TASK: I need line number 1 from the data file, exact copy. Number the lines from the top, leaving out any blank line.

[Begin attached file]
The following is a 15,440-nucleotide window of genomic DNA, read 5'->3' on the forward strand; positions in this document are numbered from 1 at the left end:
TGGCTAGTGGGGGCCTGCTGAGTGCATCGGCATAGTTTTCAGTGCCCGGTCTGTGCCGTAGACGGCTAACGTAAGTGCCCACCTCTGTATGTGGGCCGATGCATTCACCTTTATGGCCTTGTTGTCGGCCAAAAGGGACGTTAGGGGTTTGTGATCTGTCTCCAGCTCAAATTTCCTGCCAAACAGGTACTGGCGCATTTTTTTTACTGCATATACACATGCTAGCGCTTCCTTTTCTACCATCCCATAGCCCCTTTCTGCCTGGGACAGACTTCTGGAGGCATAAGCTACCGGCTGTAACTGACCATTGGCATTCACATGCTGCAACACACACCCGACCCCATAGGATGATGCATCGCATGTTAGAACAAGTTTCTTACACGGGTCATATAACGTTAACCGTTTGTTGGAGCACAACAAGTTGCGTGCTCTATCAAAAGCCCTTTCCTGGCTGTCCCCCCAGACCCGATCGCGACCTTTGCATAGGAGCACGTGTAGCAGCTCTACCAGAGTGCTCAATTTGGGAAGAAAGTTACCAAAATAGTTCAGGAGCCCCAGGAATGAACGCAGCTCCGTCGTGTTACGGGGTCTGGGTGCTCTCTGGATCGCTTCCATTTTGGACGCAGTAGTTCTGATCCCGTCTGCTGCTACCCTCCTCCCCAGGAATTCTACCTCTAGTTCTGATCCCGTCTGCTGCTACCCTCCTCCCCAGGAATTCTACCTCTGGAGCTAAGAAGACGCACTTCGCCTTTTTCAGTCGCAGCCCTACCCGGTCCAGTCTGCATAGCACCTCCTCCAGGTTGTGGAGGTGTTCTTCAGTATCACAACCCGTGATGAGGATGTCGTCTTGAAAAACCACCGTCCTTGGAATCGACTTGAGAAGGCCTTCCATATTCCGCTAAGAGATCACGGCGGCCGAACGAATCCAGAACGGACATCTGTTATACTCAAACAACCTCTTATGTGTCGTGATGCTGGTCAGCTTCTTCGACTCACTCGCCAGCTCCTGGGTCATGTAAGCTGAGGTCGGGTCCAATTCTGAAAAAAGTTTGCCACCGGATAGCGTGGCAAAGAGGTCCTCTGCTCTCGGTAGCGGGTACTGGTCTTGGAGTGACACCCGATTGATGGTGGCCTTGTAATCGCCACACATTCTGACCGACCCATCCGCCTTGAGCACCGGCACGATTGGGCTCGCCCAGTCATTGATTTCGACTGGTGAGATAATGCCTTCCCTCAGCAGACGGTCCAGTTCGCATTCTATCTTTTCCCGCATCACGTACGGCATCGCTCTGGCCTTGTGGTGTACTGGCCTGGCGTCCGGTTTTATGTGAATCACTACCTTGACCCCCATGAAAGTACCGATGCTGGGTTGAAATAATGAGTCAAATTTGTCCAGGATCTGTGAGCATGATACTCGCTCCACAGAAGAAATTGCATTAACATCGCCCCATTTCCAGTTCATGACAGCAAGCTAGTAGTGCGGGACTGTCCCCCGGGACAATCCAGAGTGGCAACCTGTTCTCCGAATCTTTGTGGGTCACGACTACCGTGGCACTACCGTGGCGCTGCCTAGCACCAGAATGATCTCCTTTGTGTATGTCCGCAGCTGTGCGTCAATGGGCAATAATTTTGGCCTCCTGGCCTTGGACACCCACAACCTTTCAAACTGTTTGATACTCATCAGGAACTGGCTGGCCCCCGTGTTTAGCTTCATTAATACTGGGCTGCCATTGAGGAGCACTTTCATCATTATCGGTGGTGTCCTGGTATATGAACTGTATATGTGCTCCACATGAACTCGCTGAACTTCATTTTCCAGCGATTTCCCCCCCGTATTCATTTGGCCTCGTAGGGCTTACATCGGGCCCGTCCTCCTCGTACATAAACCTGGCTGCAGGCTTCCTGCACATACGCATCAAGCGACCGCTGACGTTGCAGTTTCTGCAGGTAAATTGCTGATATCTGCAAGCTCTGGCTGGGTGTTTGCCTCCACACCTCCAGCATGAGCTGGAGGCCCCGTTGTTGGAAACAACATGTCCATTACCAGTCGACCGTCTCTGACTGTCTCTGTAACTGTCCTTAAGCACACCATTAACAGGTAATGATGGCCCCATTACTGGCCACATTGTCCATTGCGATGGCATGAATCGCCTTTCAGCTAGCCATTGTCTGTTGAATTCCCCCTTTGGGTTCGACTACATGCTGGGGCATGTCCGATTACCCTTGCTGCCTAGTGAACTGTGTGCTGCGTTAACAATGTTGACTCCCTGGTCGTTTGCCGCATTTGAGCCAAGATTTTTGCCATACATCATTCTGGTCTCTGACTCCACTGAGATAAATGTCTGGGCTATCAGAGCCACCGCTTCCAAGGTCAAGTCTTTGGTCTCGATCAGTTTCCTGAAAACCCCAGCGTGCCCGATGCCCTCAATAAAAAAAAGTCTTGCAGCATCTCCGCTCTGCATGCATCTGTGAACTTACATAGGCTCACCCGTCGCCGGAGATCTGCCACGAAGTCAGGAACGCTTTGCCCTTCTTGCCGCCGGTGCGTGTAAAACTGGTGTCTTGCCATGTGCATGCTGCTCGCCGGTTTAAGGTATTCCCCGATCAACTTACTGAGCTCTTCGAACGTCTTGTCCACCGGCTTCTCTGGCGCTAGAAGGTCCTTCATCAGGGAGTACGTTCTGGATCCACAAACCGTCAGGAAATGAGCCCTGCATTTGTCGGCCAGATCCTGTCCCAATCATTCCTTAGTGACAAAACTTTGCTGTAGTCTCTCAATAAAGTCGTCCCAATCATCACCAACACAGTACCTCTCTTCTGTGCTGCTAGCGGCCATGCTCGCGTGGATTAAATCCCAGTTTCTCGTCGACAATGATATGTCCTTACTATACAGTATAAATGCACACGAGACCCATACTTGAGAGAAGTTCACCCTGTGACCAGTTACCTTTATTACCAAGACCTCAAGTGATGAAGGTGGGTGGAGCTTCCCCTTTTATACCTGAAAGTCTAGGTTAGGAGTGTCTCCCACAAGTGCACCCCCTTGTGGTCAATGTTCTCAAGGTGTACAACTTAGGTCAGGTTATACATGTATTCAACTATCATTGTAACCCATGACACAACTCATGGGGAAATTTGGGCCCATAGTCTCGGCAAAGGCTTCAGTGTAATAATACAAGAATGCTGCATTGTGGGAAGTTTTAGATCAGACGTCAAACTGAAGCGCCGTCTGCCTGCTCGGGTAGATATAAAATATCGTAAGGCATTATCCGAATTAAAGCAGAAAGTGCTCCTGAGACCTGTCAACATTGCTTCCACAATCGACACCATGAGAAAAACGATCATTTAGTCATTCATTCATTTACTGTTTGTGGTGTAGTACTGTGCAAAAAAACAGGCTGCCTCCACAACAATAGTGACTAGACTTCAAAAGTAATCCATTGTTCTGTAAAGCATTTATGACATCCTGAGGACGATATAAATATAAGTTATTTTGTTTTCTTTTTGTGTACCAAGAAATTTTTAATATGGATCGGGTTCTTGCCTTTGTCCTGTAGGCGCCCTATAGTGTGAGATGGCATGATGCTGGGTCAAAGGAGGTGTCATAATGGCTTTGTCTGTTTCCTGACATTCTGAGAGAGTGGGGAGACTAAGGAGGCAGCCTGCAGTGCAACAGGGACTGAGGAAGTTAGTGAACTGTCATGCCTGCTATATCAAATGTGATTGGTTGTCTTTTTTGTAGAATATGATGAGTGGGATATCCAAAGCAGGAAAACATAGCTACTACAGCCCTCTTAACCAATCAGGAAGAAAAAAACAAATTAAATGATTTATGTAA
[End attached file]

The following is a 15,440-nucleotide window of genomic DNA, read 5'->3' on the forward strand; positions in this document are numbered from 1 at the left end: